Five Common Myths of Sinusitis

Five Common Myths of Sinusitis

By Peter Shepard, MD

Dr. Shepard is a board-certified otolaryngologist practicing at Southwestern Ear Nose and Throat in Santa Fe, NM.

February 4, 2015

Despite being one of the most common medical problems, there is a great deal of confusion about sinusitis. From its diagnosis to its treatment, even doctors have difficulty with it. To shed some light on the subject I wanted to share five of the most common myths about sinusitis:

Myth #1: My sinus headaches are caused by a sinus infection.

Sinus headache refers to pain that occurs in the area of the sinuses: above, below, between or behind the eyes. While a bacterial sinus infection can certainly cause pain in these locations, sinus headache is much more likely to be caused by something else. More common causes include the common cold, allergies, migraine headache and chronic sinusitis:

  • The common cold can cause sinus pain, but it is a viral infection and only 2% of the time does this lead to a true bacterial sinusitis.
  • Allergies are also another major cause of sinus headache, causing swelling, obstructing the sinuses, and resulting in pain without an infection.
  • A fairly common but lesser known cause of sinus headache is migraine. Studies show that in at least 50% of people chronic sinus headaches are from migraine or other neurological causes.
  • Chronic sinusitis refers to inflammation and or infection in the sinuses that persists for greater than three months. Chronic sinusitis is more often a problem of inflammation and drainage than infection.

It can sometimes be difficult to tell the difference between all of these causes. The timeline and the accompanying symptoms are all helpful in determining the correct diagnosis. Chronic sinus headache and sinusitis not starting to improve after 10 days are reasons to see your doctor.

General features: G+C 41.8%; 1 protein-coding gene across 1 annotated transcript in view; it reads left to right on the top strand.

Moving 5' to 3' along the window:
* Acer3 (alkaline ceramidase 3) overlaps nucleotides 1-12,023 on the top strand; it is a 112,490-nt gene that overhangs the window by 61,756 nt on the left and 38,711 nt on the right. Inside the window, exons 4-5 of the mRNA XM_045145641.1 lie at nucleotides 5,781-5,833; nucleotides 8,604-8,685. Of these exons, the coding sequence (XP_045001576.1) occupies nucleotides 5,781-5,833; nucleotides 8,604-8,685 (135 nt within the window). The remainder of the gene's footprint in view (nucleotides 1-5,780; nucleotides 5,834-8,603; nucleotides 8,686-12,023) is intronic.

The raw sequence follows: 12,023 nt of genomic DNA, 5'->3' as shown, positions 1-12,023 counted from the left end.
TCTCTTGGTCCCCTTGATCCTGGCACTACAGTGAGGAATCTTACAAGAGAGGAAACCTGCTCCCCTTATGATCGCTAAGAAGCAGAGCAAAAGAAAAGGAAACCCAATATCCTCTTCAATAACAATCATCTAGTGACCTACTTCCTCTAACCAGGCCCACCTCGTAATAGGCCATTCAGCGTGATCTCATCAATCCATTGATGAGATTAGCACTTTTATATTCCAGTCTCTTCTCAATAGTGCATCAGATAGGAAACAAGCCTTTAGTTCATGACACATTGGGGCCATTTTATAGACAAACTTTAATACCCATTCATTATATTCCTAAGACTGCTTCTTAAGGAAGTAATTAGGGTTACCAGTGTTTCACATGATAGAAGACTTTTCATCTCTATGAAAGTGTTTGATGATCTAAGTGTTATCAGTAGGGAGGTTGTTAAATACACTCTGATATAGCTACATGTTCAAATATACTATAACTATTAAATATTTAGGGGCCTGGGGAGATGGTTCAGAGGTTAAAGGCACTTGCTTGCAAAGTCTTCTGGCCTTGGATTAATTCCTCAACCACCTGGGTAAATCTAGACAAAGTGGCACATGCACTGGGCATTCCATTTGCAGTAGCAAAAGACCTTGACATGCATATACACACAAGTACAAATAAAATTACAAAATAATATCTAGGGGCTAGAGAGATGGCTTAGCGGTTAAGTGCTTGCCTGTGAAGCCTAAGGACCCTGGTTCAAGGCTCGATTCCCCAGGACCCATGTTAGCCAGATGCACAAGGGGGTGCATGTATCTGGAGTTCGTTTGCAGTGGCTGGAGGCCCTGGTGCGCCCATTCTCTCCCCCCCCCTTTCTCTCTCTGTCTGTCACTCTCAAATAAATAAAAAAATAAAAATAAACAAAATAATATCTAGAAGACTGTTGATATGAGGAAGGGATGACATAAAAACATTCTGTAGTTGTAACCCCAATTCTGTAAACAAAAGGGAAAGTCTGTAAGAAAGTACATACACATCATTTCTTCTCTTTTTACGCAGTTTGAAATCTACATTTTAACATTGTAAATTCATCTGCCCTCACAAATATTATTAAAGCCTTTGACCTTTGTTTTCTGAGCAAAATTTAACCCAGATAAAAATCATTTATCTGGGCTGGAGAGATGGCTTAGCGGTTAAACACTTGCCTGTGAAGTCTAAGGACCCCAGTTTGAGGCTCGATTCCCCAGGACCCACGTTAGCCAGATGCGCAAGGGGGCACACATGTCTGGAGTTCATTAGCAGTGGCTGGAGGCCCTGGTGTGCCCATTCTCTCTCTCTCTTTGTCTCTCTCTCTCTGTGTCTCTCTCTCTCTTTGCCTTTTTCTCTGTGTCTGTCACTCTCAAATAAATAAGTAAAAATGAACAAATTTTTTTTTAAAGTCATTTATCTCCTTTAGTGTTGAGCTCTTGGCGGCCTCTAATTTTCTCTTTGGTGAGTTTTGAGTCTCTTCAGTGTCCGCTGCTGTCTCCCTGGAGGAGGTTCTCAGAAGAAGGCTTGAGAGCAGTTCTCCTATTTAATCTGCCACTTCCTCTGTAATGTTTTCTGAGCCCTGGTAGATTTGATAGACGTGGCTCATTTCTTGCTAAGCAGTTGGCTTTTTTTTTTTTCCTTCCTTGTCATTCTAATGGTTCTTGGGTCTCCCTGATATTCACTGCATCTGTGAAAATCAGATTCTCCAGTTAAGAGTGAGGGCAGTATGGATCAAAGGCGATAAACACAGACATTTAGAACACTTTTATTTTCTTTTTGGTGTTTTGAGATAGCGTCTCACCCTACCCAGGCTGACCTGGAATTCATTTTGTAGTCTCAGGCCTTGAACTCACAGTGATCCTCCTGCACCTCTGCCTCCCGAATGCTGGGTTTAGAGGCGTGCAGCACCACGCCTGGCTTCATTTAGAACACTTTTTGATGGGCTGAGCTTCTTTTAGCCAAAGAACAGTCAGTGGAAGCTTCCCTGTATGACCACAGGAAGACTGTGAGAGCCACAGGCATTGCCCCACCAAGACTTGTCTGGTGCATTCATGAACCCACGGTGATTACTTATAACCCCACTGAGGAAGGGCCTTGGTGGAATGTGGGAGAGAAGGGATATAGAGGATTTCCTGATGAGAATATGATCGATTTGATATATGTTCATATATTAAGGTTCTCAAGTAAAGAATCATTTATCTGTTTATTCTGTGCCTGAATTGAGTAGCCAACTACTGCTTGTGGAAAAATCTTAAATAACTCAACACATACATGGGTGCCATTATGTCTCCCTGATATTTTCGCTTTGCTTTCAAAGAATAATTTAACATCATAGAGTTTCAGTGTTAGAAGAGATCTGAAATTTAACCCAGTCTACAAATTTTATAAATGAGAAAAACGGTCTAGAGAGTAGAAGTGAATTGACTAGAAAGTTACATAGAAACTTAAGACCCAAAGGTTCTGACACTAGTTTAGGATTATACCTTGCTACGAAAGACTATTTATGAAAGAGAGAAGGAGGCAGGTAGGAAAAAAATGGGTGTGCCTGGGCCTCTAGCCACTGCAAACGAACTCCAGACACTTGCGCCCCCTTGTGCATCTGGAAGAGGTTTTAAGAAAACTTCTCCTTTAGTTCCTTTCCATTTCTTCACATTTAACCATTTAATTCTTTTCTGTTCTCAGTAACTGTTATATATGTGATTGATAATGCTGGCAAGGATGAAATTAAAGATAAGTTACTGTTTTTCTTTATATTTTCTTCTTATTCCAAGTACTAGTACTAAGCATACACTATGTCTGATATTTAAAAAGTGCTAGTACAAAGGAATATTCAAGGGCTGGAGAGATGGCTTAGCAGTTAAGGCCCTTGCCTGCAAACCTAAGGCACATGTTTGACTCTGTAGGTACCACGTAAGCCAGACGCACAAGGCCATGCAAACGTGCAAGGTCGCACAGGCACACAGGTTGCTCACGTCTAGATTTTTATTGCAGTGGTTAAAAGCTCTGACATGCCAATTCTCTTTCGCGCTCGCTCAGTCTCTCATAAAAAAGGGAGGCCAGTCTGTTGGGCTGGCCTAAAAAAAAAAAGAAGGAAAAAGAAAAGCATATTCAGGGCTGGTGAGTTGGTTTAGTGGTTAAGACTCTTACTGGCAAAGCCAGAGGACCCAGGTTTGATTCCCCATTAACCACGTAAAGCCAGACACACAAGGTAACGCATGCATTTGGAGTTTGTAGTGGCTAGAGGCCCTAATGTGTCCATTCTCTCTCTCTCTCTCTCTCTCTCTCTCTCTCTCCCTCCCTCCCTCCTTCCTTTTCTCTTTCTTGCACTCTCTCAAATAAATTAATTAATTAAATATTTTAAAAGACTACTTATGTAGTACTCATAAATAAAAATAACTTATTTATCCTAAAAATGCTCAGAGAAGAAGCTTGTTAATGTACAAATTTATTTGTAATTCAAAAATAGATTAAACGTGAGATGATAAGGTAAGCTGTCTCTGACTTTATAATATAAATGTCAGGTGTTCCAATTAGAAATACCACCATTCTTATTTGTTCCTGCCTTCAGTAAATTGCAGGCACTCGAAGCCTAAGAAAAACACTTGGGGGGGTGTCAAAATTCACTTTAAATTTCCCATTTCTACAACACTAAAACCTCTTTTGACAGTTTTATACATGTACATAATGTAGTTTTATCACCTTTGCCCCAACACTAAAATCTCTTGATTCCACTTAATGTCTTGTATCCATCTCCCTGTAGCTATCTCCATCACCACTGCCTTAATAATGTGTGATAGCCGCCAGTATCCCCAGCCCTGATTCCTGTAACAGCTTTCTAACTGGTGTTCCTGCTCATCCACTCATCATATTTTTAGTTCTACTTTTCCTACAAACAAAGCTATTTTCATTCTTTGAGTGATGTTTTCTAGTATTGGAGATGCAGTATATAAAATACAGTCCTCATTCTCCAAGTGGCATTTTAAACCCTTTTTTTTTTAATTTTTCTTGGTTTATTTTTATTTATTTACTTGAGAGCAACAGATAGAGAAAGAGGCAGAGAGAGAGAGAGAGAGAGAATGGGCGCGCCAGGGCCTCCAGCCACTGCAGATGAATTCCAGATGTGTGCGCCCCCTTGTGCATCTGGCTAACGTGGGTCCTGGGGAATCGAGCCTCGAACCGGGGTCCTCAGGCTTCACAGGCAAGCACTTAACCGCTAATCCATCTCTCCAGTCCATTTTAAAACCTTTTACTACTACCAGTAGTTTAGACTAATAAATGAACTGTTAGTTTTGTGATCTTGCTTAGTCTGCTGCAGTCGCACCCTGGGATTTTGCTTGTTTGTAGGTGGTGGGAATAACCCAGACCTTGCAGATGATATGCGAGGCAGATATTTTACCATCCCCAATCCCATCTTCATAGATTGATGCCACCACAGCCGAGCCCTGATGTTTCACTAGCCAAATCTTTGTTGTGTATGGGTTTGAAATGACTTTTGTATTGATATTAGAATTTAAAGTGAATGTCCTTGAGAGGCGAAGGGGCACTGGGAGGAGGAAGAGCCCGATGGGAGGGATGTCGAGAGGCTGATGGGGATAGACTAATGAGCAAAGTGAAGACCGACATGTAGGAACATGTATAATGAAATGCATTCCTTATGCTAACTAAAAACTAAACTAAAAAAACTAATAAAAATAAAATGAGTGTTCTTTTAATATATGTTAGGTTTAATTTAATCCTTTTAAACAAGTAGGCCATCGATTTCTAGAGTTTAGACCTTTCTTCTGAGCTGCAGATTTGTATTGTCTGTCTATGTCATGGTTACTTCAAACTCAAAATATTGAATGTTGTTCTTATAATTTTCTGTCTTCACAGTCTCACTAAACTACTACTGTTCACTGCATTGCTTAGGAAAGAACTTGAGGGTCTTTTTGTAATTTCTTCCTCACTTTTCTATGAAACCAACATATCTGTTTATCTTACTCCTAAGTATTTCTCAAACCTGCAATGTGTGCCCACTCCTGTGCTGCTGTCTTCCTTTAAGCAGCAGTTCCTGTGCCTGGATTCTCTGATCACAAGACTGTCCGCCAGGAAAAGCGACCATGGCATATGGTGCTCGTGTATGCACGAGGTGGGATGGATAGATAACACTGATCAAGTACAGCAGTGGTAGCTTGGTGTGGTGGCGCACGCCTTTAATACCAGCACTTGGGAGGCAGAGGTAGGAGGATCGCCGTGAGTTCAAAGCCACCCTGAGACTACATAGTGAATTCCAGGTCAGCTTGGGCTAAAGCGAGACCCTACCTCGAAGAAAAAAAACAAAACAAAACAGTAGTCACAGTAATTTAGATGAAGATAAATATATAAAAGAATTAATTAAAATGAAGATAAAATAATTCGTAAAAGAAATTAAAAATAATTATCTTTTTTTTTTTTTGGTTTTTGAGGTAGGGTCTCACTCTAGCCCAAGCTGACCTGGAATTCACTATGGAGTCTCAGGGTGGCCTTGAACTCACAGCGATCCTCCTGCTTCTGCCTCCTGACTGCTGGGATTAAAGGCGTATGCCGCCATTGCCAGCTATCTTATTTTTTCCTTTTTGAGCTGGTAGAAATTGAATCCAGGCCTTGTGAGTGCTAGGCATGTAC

Myth #2: I need an antibiotic for my sinus infection.

Whether or not you need an antibiotic, of course, depends on the cause. The symptoms of sinus pain, congestion, and discolored drainage suggest sinusitis, but in most cases, an antibiotic is not needed. A new sinus infection is caused by a virus 98% of the time, and an antibiotic won’t help. Current guidelines indicate use of an antibiotic only after 10 days of sinusitis; use of antibiotics before this 10 day cutoff is more likely to harm than help. Antibiotics can cause allergic reactions, antibiotic resistance, secondary infections and other complications. Treatment of sinusitis from the common cold includes decongestants, acetaminophen for pain and fever, mucous-thinning agents, and saline rinsing. If allergies are contributing to the sinus symptoms, then treatment with antihistamines or a nasal steroid may be helpful.

Chronic sinusitis, as mentioned above, is more a problem of inflammation and drainage, so reducing inflammation and improving drainage are usually more effective. This is often when sinus surgery or balloon dilation can be helpful.

Myth #3: I have the flu.

The flu is a respiratory infection caused by the influenza virus. It is usually more severe than the common cold and it affects more areas of the body. In addition to sinus, nose, and throat symptoms, cough, muscle aches, fatigue, and fever over 101 F are common. It is often so debilitating that people cannot function. While there are over a hundred common cold viruses, the flu refers to one specific virus that circles the globe once a year with gradually shifting subtypes.

Myth #4: I need a procedure for my sinus problems.

While a procedure can sometimes be helpful, one should be wary of the physician who immediately recommends a procedure when other potential causes of sinus symptoms haven’t been explored or considered. Chronic sinusitis is the most common accepted indication for a sinus procedure and will always have changes visible on a CT scan. When sinus symptoms have been lasting more than 3 months or are not responding to medical treatment, then a CT may be helpful.

Myth #5: Only decongestants make me breathe better.

Decongestants work very well for short-term relief of a stuffy nose, particularly when associated with the common cold or allergies. However, decongestant nasal sprays, when used for longer than three days, will actually lead to more swelling and stuffiness. This is a form of a physical addiction and is actually quite hard to stop once this pattern has started. Decongestants can also raise blood pressure and be hard on the heart. For long-term obstruction the best medication is a nasal steroid spray; if symptoms don’t improve with a steroid spray, an examination by an ear, nose, and throat doctor is necessary in order to look for anatomic causes of the blockage.